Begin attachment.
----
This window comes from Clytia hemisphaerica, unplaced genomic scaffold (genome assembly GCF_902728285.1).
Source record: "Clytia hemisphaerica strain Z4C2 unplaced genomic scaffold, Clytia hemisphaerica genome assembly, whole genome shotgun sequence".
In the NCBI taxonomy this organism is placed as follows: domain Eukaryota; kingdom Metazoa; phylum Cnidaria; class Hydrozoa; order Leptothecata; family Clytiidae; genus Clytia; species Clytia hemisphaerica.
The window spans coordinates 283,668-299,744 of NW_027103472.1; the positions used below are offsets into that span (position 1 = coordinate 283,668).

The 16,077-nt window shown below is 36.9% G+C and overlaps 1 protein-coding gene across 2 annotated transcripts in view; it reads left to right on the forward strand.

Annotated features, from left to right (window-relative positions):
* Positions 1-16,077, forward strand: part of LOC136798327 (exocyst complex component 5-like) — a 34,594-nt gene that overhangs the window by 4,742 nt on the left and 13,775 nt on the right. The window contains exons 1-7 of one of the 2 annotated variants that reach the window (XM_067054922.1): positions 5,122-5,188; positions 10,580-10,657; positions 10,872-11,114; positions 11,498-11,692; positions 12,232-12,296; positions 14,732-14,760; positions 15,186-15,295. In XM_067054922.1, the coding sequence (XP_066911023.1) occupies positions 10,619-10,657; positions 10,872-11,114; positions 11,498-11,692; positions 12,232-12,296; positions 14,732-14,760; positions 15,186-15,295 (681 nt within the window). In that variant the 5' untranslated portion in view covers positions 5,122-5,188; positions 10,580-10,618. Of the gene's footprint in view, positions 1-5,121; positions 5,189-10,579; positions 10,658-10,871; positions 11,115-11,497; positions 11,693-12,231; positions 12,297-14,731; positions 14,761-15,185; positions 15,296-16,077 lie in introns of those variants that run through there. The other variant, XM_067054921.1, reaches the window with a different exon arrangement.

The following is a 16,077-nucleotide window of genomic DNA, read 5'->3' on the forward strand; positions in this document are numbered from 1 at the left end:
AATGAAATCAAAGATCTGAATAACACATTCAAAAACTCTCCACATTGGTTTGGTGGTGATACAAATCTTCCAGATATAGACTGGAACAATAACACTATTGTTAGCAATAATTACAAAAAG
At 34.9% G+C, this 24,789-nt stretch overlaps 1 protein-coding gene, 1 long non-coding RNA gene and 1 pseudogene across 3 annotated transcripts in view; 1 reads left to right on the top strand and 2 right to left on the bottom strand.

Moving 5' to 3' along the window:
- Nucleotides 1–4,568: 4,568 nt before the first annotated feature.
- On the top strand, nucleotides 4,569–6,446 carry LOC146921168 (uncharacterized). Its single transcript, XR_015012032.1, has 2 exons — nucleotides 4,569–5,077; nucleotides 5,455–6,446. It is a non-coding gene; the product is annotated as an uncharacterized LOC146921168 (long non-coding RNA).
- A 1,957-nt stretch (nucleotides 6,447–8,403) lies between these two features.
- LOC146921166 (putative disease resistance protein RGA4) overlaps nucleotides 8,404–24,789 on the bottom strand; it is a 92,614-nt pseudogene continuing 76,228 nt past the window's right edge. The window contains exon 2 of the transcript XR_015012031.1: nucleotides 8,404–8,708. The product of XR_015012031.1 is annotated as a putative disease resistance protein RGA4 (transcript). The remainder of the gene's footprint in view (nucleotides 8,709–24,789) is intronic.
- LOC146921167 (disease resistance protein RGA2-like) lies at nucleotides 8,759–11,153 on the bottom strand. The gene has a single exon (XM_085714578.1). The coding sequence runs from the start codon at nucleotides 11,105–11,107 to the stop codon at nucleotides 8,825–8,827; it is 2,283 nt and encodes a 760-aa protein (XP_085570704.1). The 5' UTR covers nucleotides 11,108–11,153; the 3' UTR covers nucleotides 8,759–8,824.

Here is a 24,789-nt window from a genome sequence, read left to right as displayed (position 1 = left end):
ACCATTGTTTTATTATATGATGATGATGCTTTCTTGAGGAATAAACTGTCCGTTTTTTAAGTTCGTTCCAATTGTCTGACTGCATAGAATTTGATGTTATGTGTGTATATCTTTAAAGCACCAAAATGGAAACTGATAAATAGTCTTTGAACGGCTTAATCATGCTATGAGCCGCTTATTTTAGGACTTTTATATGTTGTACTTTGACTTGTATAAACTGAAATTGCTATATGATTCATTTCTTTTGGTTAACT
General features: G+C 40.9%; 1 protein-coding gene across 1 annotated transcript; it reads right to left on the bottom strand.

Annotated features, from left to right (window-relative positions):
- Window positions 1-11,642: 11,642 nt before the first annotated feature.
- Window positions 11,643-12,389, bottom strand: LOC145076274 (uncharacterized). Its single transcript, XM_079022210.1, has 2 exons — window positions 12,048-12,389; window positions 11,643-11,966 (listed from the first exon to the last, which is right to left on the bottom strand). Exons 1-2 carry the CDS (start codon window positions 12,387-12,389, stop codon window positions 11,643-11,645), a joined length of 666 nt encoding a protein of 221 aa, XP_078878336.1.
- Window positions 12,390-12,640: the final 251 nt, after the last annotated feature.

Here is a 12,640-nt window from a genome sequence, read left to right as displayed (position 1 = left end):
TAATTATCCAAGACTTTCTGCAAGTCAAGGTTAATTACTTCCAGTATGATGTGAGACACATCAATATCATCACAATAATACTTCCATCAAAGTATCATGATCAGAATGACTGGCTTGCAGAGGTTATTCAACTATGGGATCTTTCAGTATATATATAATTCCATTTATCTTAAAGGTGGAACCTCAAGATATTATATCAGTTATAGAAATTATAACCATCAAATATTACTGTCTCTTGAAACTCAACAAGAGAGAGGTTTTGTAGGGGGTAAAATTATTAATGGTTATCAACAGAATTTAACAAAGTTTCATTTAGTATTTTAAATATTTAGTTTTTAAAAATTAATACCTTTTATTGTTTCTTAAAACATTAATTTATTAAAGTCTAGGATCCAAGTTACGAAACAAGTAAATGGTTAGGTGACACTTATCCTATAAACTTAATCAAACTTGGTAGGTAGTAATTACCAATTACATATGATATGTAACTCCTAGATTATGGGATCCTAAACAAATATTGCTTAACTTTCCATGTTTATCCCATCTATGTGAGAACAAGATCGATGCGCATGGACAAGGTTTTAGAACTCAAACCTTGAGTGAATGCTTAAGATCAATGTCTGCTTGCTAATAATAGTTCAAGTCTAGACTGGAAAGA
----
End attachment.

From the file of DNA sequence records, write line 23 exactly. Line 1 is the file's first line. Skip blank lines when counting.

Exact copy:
- Window positions 12,390-12,640: the final 251 nt, after the last annotated feature.